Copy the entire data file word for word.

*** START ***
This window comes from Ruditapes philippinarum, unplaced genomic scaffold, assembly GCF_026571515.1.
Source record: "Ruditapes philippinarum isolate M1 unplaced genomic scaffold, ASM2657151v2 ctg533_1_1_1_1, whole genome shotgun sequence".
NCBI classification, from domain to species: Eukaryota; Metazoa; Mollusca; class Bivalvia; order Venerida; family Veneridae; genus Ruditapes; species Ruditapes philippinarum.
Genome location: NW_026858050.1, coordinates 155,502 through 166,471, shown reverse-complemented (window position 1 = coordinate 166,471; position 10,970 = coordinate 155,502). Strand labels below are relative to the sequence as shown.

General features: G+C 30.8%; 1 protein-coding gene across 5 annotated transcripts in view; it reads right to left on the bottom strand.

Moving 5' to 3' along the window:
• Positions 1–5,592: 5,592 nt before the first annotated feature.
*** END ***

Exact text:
This window comes from Ruditapes philippinarum, unplaced genomic scaffold, assembly GCF_026571515.1.
Source record: "Ruditapes philippinarum isolate M1 unplaced genomic scaffold, ASM2657151v2 ctg533_1_1_1_1, whole genome shotgun sequence".
NCBI classification, from domain to species: Eukaryota; Metazoa; Mollusca; class Bivalvia; order Venerida; family Veneridae; genus Ruditapes; species Ruditapes philippinarum.
Genome location: NW_026858050.1, coordinates 155,502 through 166,471, shown reverse-complemented (window position 1 = coordinate 166,471; position 10,970 = coordinate 155,502). Strand labels below are relative to the sequence as shown.

General features: G+C 30.8%; 1 protein-coding gene across 5 annotated transcripts in view; it reads right to left on the bottom strand.

Moving 5' to 3' along the window:
• Positions 1–5,592: 5,592 nt before the first annotated feature.